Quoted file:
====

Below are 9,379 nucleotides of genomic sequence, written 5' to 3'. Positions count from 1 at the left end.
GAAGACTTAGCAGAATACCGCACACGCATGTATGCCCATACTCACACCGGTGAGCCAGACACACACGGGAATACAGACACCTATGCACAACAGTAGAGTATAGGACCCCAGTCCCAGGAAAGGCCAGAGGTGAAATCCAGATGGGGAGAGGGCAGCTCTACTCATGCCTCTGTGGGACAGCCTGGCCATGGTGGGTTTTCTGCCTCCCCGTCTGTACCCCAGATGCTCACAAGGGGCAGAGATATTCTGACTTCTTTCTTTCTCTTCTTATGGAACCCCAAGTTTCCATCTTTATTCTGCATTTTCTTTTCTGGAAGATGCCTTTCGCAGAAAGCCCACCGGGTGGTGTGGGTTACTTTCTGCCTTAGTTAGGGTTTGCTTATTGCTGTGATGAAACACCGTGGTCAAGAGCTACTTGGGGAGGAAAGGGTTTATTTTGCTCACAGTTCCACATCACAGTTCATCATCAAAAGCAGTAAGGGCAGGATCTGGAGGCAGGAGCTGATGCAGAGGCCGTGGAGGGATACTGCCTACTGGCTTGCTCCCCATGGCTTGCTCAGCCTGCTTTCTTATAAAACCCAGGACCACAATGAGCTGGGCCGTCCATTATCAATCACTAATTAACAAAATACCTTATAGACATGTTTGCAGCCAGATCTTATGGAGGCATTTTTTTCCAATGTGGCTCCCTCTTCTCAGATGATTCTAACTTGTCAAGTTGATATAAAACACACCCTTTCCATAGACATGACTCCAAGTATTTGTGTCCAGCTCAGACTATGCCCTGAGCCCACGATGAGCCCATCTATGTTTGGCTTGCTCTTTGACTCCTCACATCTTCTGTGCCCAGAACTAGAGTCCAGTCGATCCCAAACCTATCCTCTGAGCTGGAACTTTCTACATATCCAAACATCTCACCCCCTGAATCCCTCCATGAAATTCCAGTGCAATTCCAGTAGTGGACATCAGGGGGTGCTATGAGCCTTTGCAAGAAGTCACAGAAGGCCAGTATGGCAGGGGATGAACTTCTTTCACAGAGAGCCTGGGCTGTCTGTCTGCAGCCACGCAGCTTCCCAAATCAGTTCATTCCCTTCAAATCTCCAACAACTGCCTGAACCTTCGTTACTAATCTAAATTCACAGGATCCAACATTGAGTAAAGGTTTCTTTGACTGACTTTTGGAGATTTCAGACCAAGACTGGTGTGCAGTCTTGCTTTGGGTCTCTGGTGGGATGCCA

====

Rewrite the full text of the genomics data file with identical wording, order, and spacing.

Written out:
Below are 9,379 nucleotides of genomic sequence, written 5' to 3'. Positions count from 1 at the left end.
GAAGACTTAGCAGAATACCGCACACGCATGTATGCCCATACTCACACCGGTGAGCCAGACACACACGGGAATACAGACACCTATGCACAACAGTAGAGTATAGGACCCCAGTCCCAGGAAAGGCCAGAGGTGAAATCCAGATGGGGAGAGGGCAGCTCTACTCATGCCTCTGTGGGACAGCCTGGCCATGGTGGGTTTTCTGCCTCCCCGTCTGTACCCCAGATGCTCACAAGGGGCAGAGATATTCTGACTTCTTTCTTTCTCTTCTTATGGAACCCCAAGTTTCCATCTTTATTCTGCATTTTCTTTTCTGGAAGATGCCTTTCGCAGAAAGCCCACCGGGTGGTGTGGGTTACTTTCTGCCTTAGTTAGGGTTTGCTTATTGCTGTGATGAAACACCGTGGTCAAGAGCTACTTGGGGAGGAAAGGGTTTATTTTGCTCACAGTTCCACATCACAGTTCATCATCAAAAGCAGTAAGGGCAGGATCTGGAGGCAGGAGCTGATGCAGAGGCCGTGGAGGGATACTGCCTACTGGCTTGCTCCCCATGGCTTGCTCAGCCTGCTTTCTTATAAAACCCAGGACCACAATGAGCTGGGCCGTCCATTATCAATCACTAATTAACAAAATACCTTATAGACATGTTTGCAGCCAGATCTTATGGAGGCATTTTTTTCCAATGTGGCTCCCTCTTCTCAGATGATTCTAACTTGTCAAGTTGATATAAAACACACCCTTTCCATAGACATGACTCCAAGTATTTGTGTCCAGCTCAGACTATGCCCTGAGCCCACGATGAGCCCATCTATGTTTGGCTTGCTCTTTGACTCCTCACATCTTCTGTGCCCAGAACTAGAGTCCAGTCGATCCCAAACCTATCCTCTGAGCTGGAACTTTCTACATATCCAAACATCTCACCCCCTGAATCCCTCCATGAAATTCCAGTGCAATTCCAGTAGTGGACATCAGGGGGTGCTATGAGCCTTTGCAAGAAGTCACAGAAGGCCAGTATGGCAGGGGATGAACTTCTTTCACAGAGAGCCTGGGCTGTCTGTCTGCAGCCACGCAGCTTCCCAAATCAGTTCATTCCCTTCAAATCTCCAACAACTGCCTGAACCTTCGTTACTAATCTAAATTCACAGGATCCAACATTGAGTAAAGGTTTCTTTGACTGACTTTTGGAGATTTCAGACCAAGACTGGTGTGCAGTCTTGCTTTGGGTCTCTGGTGGGATGCCA